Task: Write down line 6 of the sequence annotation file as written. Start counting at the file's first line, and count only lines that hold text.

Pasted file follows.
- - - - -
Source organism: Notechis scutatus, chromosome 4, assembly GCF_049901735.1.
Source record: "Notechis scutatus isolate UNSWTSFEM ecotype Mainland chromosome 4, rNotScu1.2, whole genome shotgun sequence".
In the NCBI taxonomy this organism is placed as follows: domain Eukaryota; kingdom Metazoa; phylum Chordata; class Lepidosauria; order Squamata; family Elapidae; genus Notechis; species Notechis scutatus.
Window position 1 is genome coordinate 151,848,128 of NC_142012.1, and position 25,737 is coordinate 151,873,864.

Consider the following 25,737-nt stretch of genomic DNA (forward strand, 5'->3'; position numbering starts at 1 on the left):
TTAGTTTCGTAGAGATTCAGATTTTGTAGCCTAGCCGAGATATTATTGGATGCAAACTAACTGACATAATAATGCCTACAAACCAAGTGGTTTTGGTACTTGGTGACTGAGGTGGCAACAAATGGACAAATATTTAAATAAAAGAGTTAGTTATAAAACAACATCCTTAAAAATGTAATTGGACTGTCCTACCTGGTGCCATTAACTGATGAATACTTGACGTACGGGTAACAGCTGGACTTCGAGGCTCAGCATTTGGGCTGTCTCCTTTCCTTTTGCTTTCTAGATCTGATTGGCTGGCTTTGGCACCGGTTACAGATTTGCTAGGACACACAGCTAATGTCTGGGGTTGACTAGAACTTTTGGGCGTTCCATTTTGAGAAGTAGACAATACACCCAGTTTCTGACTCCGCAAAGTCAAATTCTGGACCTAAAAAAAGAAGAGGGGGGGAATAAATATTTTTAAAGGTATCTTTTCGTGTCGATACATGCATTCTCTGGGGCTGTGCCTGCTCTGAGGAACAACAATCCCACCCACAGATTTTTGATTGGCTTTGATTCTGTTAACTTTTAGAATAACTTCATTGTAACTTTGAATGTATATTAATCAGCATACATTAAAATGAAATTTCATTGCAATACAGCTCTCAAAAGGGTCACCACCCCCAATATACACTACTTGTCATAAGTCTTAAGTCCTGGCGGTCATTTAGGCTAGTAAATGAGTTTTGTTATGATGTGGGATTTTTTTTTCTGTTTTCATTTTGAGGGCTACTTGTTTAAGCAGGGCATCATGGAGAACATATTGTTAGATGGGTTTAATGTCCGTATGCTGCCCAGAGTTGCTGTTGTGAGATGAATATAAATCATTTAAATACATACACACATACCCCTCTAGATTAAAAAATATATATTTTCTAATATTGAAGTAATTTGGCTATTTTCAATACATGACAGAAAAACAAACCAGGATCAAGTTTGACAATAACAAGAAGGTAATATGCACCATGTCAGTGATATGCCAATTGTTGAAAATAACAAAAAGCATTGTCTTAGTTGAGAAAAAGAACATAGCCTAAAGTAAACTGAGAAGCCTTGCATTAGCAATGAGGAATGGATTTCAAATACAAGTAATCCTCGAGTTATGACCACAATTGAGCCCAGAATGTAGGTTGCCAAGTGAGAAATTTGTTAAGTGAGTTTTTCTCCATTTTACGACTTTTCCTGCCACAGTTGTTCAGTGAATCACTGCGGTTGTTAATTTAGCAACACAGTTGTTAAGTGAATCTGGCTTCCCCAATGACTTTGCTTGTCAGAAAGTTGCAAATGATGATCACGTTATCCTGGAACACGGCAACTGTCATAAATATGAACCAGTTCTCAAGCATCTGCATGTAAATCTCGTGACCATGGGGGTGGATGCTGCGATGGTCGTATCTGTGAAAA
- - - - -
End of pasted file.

TTAGTTTCGTAGAGATTCAGATTTTGTAGCCTAGCCGAGATATTATTGGATGCAAACTAACTGACATAATAATGCCTACAAACCAAGTGGTTTTGGTACTTGGTGACTGAGGTGGCAACAAATGGACAAATATTTAAATAAAAGAGTTAGTTATAAAACAACATCCTTAAAAATGTAATTGGACTGTCCTACCTGGTGCCATTAACTGATGAATACTTGACGTACGGGTAACAGCTGGACTTCGAGGCTCAGCATTTGGGCTGTCTCCTTTCCTTTTGCTTTCTAGATCTGATTGGCTGGCTTTGGCACCGGTTACAGATTTGCTAGGACACACAGCTAATGTCTGGGGTTGACTAGAACTTTTGGGCGTTCCATTTTGAGAAGTAGACAATACACCCAGTTTCTGACTCCGCAAAGTCAAATTCTGGACCTAAAAAAAGAAGAGGGGGGGAATAAATATTTTTAAAGGTATCTTTTCGTGTCGATACATGCATTCTCTGGGGCTGTGCCTGCTCTGAGGAACAACAATCCCACCCACAGATTTTTGATTGGCTTTGATTCTGTTAACTTTTAGAATAACTTCATTGTAACTTTGAATGTATATTAATCAGCATACATTAAAATGAAATTTCATTGCAATACAGCTCTCAAAAGGGTCACCACCCCCAATATACACTACTTGTCATAAGTCTTAAGTCCTGGCGGTCATTTAGGCTAGTAAATGAGTTTTGTTATGATGTGGGATTTTTTTTTCTGTTTTCATTTTGAGGGCTACTTGTTTAAGCAGGGCATCATGGAGAACATATTGTTAGATGGGTTTAATGTCCGTATGCTGCCCAGAGTTGCTGTTGTGAGATGAATATAAATCATTTAAATACATACACACATACCCCTCTAGATTAAAAAATATATATTTTCTAATATTGAAGTAATTTGGCTATTTTCAATACATGACAGAAAAACAAACCAGGATCAAGTTTGACAATAACAAGAAGGTAATATGCACCATGTCAGTGATATGCCAATTGTTGAAAATAACAAAAAGCATTGTCTTAGTTGAGAAAAAGAACATAGCCTAAAGTAAACTGAGAAGCCTTGCATTAGCAATGAGGAATGGATTTCAAATACAAGTAATCCTCGAGTTATGACCACAATTGAGCCCAGAATGTAGGTTGCCAAGTGAGAAATTTGTTAAGTGAGTTTTTCTCCATTTTACGACTTTTCCTGCCACAGTTGTTCAGTGAATCACTGCGGTTGTTAATTTAGCAACACAGTTGTTAAGTGAATCTGGCTTCCCCAATGACTTTGCTTGTCAGAAAGTTGCAAATGATGATCACGTTATCCTGGAACACGGCAACTGTCATAAATATGAACCAGTTCTCAAGCATCTGCATGTAAATCTCGTGACCATGGGGGTGGATGCTGCGATGGTCGTATCTGTGAAAA